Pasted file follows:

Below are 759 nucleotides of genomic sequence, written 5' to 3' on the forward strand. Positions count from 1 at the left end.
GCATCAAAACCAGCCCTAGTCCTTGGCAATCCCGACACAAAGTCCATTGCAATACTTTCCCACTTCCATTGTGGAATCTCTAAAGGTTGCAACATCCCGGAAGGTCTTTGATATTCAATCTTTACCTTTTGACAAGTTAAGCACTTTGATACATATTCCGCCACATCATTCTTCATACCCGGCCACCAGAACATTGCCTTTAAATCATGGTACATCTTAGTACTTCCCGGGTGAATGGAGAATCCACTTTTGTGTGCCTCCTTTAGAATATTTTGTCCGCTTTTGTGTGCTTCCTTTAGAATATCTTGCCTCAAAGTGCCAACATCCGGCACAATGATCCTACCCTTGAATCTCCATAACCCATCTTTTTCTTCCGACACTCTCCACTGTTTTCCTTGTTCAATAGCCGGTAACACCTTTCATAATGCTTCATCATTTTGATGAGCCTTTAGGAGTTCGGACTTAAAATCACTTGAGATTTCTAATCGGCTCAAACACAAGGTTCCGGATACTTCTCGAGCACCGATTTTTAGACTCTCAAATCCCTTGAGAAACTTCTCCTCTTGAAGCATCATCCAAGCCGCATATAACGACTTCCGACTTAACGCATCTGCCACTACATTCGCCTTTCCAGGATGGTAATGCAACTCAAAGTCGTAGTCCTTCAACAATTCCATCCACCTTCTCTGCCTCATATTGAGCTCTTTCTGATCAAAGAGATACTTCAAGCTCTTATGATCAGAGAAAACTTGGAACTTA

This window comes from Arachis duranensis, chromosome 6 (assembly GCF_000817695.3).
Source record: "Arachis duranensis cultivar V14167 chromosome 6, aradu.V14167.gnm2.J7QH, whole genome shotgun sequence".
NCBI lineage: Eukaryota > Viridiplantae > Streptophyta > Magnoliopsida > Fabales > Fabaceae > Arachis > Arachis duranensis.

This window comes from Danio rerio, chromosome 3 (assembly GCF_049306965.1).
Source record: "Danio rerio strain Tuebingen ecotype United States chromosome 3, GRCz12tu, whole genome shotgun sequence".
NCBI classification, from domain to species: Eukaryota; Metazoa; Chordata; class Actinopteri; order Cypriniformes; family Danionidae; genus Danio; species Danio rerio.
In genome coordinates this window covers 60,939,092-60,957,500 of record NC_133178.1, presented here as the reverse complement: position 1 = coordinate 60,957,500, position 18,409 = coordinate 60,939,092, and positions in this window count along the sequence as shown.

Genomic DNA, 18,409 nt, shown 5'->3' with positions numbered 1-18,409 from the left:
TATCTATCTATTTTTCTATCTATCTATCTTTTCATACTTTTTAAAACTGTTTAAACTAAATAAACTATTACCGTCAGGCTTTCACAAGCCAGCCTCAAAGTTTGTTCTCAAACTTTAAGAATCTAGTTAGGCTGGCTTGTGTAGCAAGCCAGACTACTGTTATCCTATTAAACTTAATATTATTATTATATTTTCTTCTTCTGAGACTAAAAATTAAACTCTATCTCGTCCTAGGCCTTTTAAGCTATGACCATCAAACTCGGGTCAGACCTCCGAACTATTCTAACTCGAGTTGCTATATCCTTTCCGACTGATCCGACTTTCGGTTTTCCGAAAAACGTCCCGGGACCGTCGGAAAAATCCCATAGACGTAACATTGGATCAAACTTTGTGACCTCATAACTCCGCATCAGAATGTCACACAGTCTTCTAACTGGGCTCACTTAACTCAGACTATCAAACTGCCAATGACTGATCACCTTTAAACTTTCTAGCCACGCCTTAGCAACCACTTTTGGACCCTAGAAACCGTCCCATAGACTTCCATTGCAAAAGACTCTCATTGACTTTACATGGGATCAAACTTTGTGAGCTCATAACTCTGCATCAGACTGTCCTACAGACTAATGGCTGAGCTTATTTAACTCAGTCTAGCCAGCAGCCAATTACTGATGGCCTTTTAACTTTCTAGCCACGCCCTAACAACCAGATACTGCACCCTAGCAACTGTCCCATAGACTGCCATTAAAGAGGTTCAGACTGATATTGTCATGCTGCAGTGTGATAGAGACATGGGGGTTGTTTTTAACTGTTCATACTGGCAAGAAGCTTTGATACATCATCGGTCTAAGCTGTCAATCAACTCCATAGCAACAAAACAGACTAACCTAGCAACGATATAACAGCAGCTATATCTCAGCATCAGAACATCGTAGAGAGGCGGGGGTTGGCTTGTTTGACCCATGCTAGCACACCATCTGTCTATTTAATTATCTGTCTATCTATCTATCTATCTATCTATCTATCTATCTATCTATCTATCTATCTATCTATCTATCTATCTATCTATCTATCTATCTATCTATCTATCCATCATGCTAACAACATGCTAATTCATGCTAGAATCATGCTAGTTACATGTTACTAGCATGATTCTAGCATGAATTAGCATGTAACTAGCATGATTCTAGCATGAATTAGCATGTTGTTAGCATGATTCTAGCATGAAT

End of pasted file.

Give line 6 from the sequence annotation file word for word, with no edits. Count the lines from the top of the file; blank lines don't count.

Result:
This window comes from Danio rerio, chromosome 3 (assembly GCF_049306965.1).